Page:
That day I gave up potty training. The boy went back into diapers, and while he still held it for days at a time, his messes went in the trash can and I stopped worrying about it. A few months later I took my youth group to the beach and my mom managed to potty train him while I was gone. Go figure.
The important lesson I learned was to let it go. I thought I was being tested by putting up with Sweet Prince’s stubbornness; I was “God” in my mind, dealing with a rebellious child. But the truth is quite the opposite. Sometimes I am so convinced of my own rightness that I miss the obvious solution under my nose. (The kid just wasn’t ready, duh.) Sometimes I fight and scream and cry and complain and work and try and force things to happen when it’s just not time. I wasn’t God in that picture, my son was. He cried and pushed back, because he ultimately knew the timing wasn’t right. He wasn’t ready. He was hurt by my constant pressure, and I know my actions often broke his little heart. But you know, he never gave up on me.
I know, I know, he was 2. But that same child at whom I screamed in the bathroom would snuggle up to me at nap time. He would softly ask, “Mommy, oo way iff me?” and would face me, his little body curled up in the curve of mine, and wrap his arms around my neck. He often slept with his nose touching mine, hot breath and firm grip reminding me that he loves me, even when my actions didn’t express the love he deserved. That precious child who has challenged me more than any other has also so greatly demonstrated redemption. I can make such a mess of a situation, but love covers a multitude of wrongs. Sweet Prince isn’t just a pet name; he is my knight in shining armor: a tender, gentle, and affectionate bearer of truth in love.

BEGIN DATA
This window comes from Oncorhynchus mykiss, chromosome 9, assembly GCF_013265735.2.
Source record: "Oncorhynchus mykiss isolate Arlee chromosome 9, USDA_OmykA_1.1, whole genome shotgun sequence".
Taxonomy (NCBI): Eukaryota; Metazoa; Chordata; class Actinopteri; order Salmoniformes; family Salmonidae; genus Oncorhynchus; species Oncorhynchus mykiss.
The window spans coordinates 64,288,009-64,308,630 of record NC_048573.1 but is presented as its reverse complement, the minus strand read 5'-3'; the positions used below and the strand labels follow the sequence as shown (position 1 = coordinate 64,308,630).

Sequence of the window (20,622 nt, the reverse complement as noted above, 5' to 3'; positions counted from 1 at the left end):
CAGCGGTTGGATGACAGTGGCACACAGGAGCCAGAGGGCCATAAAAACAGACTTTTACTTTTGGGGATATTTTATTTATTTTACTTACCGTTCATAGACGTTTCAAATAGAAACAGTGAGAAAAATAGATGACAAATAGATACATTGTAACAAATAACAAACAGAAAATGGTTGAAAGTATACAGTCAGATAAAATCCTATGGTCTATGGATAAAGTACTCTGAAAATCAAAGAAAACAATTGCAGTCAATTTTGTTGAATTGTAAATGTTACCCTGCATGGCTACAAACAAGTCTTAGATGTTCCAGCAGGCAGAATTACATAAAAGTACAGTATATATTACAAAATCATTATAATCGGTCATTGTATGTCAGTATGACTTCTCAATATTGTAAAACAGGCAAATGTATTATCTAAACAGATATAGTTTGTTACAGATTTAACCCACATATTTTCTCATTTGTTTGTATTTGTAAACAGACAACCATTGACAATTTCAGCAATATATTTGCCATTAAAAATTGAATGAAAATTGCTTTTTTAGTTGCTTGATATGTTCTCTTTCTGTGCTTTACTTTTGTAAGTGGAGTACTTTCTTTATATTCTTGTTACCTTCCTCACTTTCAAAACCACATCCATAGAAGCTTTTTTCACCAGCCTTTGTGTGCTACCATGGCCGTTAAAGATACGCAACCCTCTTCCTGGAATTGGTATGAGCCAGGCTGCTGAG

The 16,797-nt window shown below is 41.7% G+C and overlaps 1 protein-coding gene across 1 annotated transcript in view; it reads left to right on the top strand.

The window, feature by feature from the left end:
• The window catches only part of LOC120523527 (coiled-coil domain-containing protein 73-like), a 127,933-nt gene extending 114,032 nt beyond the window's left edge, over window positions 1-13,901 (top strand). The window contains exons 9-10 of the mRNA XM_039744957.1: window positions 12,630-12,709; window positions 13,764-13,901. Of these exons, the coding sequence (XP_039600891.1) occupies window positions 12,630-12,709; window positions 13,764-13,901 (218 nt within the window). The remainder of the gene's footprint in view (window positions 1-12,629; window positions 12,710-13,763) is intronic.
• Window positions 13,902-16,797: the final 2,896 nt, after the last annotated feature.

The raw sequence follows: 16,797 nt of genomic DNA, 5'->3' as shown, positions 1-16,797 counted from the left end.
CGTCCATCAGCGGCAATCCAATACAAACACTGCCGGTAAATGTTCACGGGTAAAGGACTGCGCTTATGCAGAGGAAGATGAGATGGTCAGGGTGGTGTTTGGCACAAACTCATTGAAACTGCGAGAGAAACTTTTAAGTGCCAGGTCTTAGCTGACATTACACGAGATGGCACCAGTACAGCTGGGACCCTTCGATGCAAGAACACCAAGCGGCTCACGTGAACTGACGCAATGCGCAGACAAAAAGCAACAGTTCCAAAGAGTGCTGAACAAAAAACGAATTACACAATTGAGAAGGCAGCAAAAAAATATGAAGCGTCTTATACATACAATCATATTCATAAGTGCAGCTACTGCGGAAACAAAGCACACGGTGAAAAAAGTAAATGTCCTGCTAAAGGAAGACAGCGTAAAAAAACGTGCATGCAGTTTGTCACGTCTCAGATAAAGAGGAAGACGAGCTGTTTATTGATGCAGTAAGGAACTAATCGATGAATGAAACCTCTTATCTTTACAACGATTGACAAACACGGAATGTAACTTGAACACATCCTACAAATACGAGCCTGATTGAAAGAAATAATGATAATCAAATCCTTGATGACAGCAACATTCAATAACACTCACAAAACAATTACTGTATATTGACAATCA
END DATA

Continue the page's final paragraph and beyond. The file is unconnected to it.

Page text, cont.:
When I get stuck in my head the way things need to go in my life, I often try to make it happen. I tell God, “Look, this is good! And you are good, so you want good for me, so this needs to happen! See how logical it is??” I am unfortunately skilled at rationalizing the desires of my flesh to justify my frustration when they don’t pan out as I planned. Sometimes I push and fight and scream and cry and complain and work and try and force things to happen… But He never gives up on me. What was God teaching me that day about my own rebellion and need for grace? That his love never fails. It never gives up. It never runs out on me. And thank God for it. Because I need more and more and more.
Thank you, Jesus, for my son, the light of my life. Thank you, Jesus, for your grace, that covers all my sins. Thank you, Jesus, for your timing, which is better than mine. Thank you, Jesus, for all the no’s that I needed when I thought differently. Thank you, Jesus, that your plan is for my good and your glory. Nothing else matters.